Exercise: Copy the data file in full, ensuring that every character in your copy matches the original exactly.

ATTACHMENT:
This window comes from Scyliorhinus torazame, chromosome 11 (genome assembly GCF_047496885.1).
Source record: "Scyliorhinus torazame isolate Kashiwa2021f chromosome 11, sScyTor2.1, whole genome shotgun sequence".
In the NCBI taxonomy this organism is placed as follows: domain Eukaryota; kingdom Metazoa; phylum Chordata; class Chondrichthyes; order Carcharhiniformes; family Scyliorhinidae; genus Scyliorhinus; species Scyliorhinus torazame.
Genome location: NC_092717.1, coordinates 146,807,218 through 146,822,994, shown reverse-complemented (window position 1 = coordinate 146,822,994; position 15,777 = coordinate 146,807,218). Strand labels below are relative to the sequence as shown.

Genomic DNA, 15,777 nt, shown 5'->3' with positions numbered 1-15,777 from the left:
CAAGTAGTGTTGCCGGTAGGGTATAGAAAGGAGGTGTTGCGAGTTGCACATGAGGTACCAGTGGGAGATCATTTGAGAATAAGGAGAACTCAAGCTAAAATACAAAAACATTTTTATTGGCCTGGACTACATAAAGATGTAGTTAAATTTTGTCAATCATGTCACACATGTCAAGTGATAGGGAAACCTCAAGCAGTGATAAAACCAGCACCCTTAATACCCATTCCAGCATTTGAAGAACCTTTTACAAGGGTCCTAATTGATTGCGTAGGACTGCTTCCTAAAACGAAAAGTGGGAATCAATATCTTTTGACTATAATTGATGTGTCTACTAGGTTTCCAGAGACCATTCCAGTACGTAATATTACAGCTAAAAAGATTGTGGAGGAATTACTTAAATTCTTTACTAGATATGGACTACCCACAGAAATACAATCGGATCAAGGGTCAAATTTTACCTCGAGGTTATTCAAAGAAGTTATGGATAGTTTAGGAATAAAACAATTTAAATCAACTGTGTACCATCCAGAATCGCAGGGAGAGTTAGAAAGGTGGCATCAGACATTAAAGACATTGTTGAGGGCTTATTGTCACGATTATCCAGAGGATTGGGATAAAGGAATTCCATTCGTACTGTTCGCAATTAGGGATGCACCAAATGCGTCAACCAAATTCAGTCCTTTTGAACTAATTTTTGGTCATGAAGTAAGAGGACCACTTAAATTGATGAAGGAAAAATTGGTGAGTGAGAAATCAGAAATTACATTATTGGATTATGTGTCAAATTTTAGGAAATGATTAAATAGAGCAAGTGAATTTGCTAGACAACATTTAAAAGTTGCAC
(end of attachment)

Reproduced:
This window comes from Scyliorhinus torazame, chromosome 11 (genome assembly GCF_047496885.1).
Source record: "Scyliorhinus torazame isolate Kashiwa2021f chromosome 11, sScyTor2.1, whole genome shotgun sequence".
In the NCBI taxonomy this organism is placed as follows: domain Eukaryota; kingdom Metazoa; phylum Chordata; class Chondrichthyes; order Carcharhiniformes; family Scyliorhinidae; genus Scyliorhinus; species Scyliorhinus torazame.
Genome location: NC_092717.1, coordinates 146,807,218 through 146,822,994, shown reverse-complemented (window position 1 = coordinate 146,822,994; position 15,777 = coordinate 146,807,218). Strand labels below are relative to the sequence as shown.

Genomic DNA, 15,777 nt, shown 5'->3' with positions numbered 1-15,777 from the left:
CAAGTAGTGTTGCCGGTAGGGTATAGAAAGGAGGTGTTGCGAGTTGCACATGAGGTACCAGTGGGAGATCATTTGAGAATAAGGAGAACTCAAGCTAAAATACAAAAACATTTTTATTGGCCTGGACTACATAAAGATGTAGTTAAATTTTGTCAATCATGTCACACATGTCAAGTGATAGGGAAACCTCAAGCAGTGATAAAACCAGCACCCTTAATACCCATTCCAGCATTTGAAGAACCTTTTACAAGGGTCCTAATTGATTGCGTAGGACTGCTTCCTAAAACGAAAAGTGGGAATCAATATCTTTTGACTATAATTGATGTGTCTACTAGGTTTCCAGAGACCATTCCAGTACGTAATATTACAGCTAAAAAGATTGTGGAGGAATTACTTAAATTCTTTACTAGATATGGACTACCCACAGAAATACAATCGGATCAAGGGTCAAATTTTACCTCGAGGTTATTCAAAGAAGTTATGGATAGTTTAGGAATAAAACAATTTAAATCAACTGTGTACCATCCAGAATCGCAGGGAGAGTTAGAAAGGTGGCATCAGACATTAAAGACATTGTTGAGGGCTTATTGTCACGATTATCCAGAGGATTGGGATAAAGGAATTCCATTCGTACTGTTCGCAATTAGGGATGCACCAAATGCGTCAACCAAATTCAGTCCTTTTGAACTAATTTTTGGTCATGAAGTAAGAGGACCACTTAAATTGATGAAGGAAAAATTGGTGAGTGAGAAATCAGAAATTACATTATTGGATTATGTGTCAAATTTTAGGAAATGATTAAATAGAGCAAGTGAATTTGCTAGACAACATTTAAAAGTTGCAC